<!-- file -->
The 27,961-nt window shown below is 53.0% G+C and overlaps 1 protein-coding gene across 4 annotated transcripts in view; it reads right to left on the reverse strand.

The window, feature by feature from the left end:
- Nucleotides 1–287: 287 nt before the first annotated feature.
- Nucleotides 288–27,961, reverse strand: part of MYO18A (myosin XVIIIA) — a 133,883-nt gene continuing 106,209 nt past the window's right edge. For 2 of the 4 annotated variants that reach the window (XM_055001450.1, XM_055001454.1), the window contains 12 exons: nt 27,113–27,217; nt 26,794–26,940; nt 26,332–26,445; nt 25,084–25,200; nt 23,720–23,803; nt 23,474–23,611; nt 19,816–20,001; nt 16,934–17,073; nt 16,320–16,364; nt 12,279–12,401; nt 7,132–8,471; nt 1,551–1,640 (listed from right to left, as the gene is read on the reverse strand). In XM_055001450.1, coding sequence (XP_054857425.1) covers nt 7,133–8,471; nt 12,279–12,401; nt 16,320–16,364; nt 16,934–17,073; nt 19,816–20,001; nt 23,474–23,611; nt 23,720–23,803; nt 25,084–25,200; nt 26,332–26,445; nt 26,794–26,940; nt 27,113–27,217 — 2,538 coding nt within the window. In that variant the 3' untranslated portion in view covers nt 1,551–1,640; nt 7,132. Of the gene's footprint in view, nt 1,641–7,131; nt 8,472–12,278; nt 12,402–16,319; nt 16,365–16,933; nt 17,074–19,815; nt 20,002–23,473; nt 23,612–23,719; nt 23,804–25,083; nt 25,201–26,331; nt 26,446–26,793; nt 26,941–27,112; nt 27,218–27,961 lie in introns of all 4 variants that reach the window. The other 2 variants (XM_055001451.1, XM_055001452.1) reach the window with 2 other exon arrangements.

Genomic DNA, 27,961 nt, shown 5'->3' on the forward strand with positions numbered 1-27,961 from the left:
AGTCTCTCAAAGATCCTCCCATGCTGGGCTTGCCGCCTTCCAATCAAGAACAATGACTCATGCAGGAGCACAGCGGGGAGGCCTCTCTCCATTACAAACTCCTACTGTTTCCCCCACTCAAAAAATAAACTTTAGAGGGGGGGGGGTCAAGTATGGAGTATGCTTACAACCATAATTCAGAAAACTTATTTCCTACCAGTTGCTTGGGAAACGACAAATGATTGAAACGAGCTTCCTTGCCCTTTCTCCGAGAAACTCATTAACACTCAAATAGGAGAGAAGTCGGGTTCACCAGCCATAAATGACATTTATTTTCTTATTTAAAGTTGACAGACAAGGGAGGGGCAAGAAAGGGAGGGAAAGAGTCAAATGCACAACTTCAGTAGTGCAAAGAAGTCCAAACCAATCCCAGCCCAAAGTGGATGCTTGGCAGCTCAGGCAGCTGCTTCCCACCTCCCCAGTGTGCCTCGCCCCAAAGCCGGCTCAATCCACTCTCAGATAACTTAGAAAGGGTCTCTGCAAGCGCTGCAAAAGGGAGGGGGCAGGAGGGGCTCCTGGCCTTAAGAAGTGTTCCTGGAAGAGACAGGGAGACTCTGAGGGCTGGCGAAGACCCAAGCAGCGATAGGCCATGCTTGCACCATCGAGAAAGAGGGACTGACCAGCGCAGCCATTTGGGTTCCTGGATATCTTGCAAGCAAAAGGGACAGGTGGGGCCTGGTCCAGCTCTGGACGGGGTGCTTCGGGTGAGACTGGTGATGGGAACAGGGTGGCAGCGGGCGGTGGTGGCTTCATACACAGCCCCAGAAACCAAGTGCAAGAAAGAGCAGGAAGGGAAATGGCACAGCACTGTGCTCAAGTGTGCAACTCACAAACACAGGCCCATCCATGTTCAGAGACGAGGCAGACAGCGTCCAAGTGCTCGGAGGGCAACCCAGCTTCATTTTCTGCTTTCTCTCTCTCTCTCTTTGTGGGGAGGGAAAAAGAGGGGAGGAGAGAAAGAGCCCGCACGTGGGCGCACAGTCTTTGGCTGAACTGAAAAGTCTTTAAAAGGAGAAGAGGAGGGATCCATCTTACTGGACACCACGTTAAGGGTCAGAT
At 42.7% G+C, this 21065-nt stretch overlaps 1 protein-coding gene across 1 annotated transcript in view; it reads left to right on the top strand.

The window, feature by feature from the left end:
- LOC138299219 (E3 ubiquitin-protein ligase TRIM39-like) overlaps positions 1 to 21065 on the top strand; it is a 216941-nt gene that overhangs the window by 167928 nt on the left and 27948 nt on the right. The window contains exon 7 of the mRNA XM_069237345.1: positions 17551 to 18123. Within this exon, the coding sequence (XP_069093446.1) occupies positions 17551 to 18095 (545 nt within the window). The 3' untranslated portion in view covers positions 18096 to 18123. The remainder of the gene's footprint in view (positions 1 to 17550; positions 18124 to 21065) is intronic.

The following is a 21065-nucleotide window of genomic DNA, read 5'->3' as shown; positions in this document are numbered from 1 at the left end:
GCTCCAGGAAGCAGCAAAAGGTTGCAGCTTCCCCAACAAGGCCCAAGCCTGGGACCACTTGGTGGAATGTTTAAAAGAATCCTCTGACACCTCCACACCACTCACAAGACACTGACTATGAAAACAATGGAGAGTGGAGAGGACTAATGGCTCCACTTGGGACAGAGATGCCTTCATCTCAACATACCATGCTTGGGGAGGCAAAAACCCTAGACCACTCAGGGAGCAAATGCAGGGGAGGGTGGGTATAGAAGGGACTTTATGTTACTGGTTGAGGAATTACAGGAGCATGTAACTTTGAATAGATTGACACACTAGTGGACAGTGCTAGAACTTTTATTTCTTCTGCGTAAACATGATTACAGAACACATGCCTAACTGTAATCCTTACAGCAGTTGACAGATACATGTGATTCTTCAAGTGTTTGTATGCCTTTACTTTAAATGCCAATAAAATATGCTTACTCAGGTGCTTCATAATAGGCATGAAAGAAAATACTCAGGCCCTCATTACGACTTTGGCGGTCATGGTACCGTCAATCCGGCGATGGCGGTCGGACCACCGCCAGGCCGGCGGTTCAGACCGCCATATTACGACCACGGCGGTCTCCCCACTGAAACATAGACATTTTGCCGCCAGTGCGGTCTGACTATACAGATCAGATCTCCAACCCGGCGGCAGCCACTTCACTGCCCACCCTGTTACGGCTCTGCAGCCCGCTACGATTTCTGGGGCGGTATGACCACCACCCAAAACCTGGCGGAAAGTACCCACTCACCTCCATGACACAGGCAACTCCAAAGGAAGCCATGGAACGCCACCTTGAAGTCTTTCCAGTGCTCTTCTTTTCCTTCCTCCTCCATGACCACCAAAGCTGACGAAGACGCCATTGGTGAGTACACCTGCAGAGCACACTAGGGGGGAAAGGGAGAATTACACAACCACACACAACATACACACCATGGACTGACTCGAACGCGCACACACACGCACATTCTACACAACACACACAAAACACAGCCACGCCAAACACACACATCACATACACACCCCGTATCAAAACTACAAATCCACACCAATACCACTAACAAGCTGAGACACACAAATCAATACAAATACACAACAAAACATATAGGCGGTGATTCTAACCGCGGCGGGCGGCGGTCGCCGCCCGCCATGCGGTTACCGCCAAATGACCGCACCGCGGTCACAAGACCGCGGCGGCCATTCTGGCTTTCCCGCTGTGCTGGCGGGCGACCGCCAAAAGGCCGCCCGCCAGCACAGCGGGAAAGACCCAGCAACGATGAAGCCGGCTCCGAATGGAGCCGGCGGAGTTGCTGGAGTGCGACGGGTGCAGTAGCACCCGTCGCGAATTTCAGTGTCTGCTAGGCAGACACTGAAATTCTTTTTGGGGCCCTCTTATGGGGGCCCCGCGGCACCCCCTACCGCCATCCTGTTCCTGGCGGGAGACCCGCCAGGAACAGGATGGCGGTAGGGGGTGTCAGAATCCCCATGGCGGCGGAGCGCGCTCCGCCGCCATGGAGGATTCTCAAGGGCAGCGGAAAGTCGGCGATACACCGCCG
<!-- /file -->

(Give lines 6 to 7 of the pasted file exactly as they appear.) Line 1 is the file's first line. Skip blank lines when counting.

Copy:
AGTCTCTCAAAGATCCTCCCATGCTGGGCTTGCCGCCTTCCAATCAAGAACAATGACTCATGCAGGAGCACAGCGGGGAGGCCTCTCTCCATTACAAACTCCTACTGTTTCCCCCACTCAAAAAATAAACTTTAGAGGGGGGGGGGTCAAGTATGGAGTATGCTTACAACCATAATTCAGAAAACTTATTTCCTACCAGTTGCTTGGGAAACGACAAATGATTGAAACGAGCTTCCTTGCCCTTTCTCCGAGAAACTCATTAACACTCAAATAGGAGAGAAGTCGGGTTCACCAGCCATAAATGACATTTATTTTCTTATTTAAAGTTGACAGACAAGGGAGGGGCAAGAAAGGGAGGGAAAGAGTCAAATGCACAACTTCAGTAGTGCAAAGAAGTCCAAACCAATCCCAGCCCAAAGTGGATGCTTGGCAGCTCAGGCAGCTGCTTCCCACCTCCCCAGTGTGCCTCGCCCCAAAGCCGGCTCAATCCACTCTCAGATAACTTAGAAAGGGTCTCTGCAAGCGCTGCAAAAGGGAGGGGGCAGGAGGGGCTCCTGGCCTTAAGAAGTGTTCCTGGAAGAGACAGGGAGACTCTGAGGGCTGGCGAAGACCCAAGCAGCGATAGGCCATGCTTGCACCATCGAGAAAGAGGGACTGACCAGCGCAGCCATTTGGGTTCCTGGATATCTTGCAAGCAAAAGGGACAGGTGGGGCCTGGTCCAGCTCTGGACGGGGTGCTTCGGGTGAGACTGGTGATGGGAACAGGGTGGCAGCGGGCGGTGGTGGCTTCATACACAGCCCCAGAAACCAAGTGCAAGAAAGAGCAGGAAGGGAAATGGCACAGCACTGTGCTCAAGTGTGCAACTCACAAACACAGGCCCATCCATGTTCAGAGACGAGGCAGACAGCGTCCAAGTGCTCGGAGGGCAACCCAGCTTCATTTTCTGCTTTCTCTCTCTCTCTCTTTGTGGGGAGGGAAAAAGAGGGGAGGAGAGAAAGAGCCCGCACGTGGGCGCACAGTCTTTGGCTGAACTGAAAAGTCTTTAAAAGGAGAAGAGGAGGGATCCATCTTACTGGACACCACGTTAAGGGTCAGAT
At 42.7% G+C, this 21065-nt stretch overlaps 1 protein-coding gene across 1 annotated transcript in view; it reads left to right on the top strand.